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A pioneering new method to assess the quality of organs for donation has the potential to revolutionize the transplant system, saving lives and tens of millions of pounds.

The “digital health package”, which has received more than £1 million funding from the National Institute for Health and Care Research (NIHR), works in the same way as Artificial Intelligence-based facial recognition technology to evaluate the quality of an organ. The University of Newcastle described this new project in a press release.

It is estimated the technology, known as OrQA – Organ Quality Assessment – could result in up to 200 more patients receiving kidney transplants and 100 more liver transplants a year in the UK.

Best treatment

The OrQA software will be ready for a licensing study within the NHS within two years. There is also the possibility of marketing the tool worldwide. Transplant surgeon Colin Wilson, Honorary Clinical Senior Lecturer at Newcastle University, is co-lead of the project. He said: “Transplantation is the best treatment for patients with organ failure, but unfortunately, some organs can’t be used due to concerns they won’t function properly once transplanted.

“The software we have developed ‘scores’ the quality of the organ and aims to support surgeons to assess if the organ is healthy enough to be transplanted. Our ultimate hope is that OrQA will result in more patients receiving life-saving transplants and enable them to lead healthier, longer lives.”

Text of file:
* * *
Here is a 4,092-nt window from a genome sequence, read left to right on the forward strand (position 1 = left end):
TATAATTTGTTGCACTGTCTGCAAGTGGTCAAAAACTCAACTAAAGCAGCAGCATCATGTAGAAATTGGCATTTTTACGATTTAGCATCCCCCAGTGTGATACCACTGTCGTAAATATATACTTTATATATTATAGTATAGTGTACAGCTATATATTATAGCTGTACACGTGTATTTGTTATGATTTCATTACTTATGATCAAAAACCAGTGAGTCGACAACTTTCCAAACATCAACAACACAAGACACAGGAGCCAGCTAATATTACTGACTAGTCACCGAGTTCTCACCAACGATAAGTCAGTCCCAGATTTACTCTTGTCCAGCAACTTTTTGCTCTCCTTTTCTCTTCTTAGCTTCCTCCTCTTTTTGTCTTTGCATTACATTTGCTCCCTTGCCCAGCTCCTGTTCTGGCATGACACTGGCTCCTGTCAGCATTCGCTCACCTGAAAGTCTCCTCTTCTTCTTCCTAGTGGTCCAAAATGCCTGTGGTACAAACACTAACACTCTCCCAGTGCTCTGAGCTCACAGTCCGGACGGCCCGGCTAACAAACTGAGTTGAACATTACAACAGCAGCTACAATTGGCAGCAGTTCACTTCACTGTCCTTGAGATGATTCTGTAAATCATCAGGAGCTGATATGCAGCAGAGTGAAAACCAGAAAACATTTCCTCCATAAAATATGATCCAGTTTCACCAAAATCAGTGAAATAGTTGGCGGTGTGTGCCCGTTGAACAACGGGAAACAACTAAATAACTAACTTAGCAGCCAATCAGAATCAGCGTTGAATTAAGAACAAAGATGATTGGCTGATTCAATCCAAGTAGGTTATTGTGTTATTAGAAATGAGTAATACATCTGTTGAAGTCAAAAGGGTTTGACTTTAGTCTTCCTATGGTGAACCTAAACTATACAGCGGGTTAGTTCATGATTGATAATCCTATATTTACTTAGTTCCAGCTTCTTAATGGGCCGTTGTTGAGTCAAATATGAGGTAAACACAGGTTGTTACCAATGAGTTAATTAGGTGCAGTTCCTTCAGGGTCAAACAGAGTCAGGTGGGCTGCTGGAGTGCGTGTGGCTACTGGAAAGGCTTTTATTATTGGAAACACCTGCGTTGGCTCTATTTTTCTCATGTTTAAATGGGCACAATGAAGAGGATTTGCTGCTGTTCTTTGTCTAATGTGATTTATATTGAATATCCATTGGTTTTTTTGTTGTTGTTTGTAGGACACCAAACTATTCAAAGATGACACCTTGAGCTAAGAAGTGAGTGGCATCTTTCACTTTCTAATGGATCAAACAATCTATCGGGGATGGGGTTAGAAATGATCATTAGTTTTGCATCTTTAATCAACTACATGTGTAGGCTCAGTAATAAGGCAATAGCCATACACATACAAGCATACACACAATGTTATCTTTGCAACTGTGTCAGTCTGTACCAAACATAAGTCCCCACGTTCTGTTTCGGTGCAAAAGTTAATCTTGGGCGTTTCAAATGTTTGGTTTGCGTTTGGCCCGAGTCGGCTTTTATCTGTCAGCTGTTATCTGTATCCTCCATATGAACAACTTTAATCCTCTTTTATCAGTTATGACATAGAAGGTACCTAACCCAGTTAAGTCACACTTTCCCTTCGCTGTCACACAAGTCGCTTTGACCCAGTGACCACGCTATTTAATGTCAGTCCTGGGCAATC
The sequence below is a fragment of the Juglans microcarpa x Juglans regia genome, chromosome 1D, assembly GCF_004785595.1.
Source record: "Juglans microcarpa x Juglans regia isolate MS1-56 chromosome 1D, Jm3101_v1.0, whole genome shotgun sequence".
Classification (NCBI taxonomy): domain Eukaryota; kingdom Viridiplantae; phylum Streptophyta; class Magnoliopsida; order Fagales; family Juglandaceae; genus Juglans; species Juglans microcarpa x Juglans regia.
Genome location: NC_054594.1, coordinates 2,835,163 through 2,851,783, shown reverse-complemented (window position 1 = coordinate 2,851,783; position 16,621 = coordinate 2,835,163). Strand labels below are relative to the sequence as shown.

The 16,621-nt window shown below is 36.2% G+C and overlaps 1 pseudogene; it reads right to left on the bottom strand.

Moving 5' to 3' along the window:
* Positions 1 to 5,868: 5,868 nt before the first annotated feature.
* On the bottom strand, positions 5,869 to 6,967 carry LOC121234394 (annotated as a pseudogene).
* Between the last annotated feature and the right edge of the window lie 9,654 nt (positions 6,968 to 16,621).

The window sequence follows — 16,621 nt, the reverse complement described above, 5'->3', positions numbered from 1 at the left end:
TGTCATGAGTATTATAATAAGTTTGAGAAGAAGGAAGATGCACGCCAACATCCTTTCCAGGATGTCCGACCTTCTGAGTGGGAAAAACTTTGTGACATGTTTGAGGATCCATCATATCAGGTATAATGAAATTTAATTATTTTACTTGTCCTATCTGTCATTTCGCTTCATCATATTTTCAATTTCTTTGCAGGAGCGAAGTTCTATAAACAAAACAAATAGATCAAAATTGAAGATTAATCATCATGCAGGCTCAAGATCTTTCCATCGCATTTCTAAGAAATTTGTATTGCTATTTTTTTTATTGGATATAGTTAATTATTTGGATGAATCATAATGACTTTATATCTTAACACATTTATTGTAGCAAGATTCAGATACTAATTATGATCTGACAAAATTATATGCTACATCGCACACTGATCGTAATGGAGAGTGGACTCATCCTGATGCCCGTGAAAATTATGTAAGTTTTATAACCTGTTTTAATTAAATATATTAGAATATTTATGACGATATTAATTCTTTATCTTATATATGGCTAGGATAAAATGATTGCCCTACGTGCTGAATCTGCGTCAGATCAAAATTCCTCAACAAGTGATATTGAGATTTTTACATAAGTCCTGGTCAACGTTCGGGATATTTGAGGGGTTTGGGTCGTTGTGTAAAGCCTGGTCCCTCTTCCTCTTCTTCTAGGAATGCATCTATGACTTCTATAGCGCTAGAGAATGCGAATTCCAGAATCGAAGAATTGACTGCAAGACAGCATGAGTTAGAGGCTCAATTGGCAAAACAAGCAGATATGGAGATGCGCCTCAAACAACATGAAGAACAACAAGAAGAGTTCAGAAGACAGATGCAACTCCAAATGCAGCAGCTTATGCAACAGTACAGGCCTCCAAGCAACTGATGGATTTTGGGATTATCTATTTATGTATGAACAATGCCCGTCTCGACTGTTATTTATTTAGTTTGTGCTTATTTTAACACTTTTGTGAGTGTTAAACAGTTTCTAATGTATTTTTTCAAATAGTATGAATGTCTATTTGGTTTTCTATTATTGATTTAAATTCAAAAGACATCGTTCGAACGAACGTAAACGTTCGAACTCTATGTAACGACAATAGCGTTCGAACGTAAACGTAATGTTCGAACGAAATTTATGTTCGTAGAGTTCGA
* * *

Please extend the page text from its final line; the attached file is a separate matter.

There are currently nearly 7,000 patients awaiting organ transplant in the UK. The waiting list for liver transplants has increased significantly since before the pandemic.

Tempestivity in decision-making and action

An organ can only survive out of the body for a limited time and, in most cases, only one journey from the donor hospital to the recipient hospital is possible, meaning it is essential that the right decision is made quickly.

A key part of the OrQA assessment is to look for damage, pre-existing conditions and how well the blood has been flushed out of the organ (organ perfusion). This is important as organs blocked with clots will not be able to connect to the recipient’s blood system during implantation.

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